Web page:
"The Taliban's major [financial] sources, with which they train and equip their fighters, are financed by narcotics and monetary aid from Iran and Russia," said Asghari.
"There is no honesty in the Taliban's speeches and actions," Asghari added. "The Afghan security forces and the Afghan people need preparation to fight the Taliban's commandos and defeat them."
"Income from selling narcotics, financial aid from Iran and Russia, collection of ushr and zakat, and extortion are the Taliban's major financial resources," said Akbar Jan Polad, a political affairs analyst in Kabul.
"In addition to providing financial aid to the Taliban, Iranians and Russians train their special fighters or commandos," said Polad.
"The Taliban commanders are not in a position to give their fighters advanced military training," Polad added. "The group's [the Taliban's] Iranian and Russian advisers train the commandos and fighters in [the Taliban's] Red Unit in advanced military tactics."
"The Taliban and their regional backers see a self-interest in perpetuating the Afghan crisis, and for this very reason Iran and Russia support this group and train their new fighters so that the war can be prolonged in Afghanistan," said Sayyed Hamed Anwari, a political affairs analyst in Kabul.
"The Taliban leaders have fallen prey to the tricks of Iranians and Russians. They have financed their fighters with money from these countries and equipped them with the most advanced weapons and combat gear so that they can kill even more Afghans and destroy Afghanistan," said Anwari.
'A criminal mafia'
The Taliban's strategy of killing civilians as leverage in negotiations is unlikely to win hearts, say observers.
They are trying to pressure the US administration and the Afghan government in negotiations, said Aziz Buneri, a Peshawar-based journalist monitoring the peace talks.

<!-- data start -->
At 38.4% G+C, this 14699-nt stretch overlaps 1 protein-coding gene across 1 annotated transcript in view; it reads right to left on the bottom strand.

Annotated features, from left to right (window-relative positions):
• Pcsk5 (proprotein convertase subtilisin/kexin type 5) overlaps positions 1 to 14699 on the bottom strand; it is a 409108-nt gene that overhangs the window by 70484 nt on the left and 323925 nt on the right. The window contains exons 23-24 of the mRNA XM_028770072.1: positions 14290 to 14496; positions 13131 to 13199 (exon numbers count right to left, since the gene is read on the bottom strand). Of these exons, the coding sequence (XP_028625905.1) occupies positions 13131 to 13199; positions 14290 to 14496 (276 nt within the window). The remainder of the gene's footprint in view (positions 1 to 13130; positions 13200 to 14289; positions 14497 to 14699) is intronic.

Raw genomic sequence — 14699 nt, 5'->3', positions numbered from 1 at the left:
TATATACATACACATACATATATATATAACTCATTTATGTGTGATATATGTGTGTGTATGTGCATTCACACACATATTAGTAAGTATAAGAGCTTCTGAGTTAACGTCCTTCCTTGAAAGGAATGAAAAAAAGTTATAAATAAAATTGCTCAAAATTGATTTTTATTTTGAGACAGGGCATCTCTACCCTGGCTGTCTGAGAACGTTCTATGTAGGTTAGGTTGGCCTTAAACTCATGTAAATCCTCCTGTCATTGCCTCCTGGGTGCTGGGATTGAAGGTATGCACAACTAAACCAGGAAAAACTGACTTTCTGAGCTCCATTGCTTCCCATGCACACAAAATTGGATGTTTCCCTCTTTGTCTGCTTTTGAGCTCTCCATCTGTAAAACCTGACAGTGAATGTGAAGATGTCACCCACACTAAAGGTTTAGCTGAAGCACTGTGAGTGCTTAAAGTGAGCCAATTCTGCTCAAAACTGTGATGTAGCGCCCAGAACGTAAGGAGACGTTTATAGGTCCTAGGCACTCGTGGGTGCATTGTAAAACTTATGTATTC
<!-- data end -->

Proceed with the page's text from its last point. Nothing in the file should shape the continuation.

The recent attacks in Afghanistan are totally against the basic principles of negotiations, showing that the Taliban "are operating as a criminal mafia", he said. "They are not only showing their inability to run a government, but they are increasing hatred toward them among the country's residents."
Taliban members in Pakistan, including deceased leader Mullah Akhtar Muhammad Mansoor, have been living extravagantly, a recent investigation by Pakistan's Federal Investigation Agency found.
"The Taliban are cheats and hypocrites. In the name of religion, they earn a huge amount of money from drug trafficking, illicit mining and extortion and live a lavish life," said Muhammad, an elder of the Afghan refugee community in Peshawar who gave only his first name.
"Now, on the one hand, they are secretly running their businesses in Pakistan and other countries, and on the other hand, they are have been living a jet-setting life in Doha, staying in luxury hotels in the rich capitals," said Muhammad, who is from Helmand Province.
"But in Afghanistan, they are involved in committing un-Islamic acts, such as killing the innocent and bombing worship places."
[Zia Ur Rehman from Karachi contributed to this report.]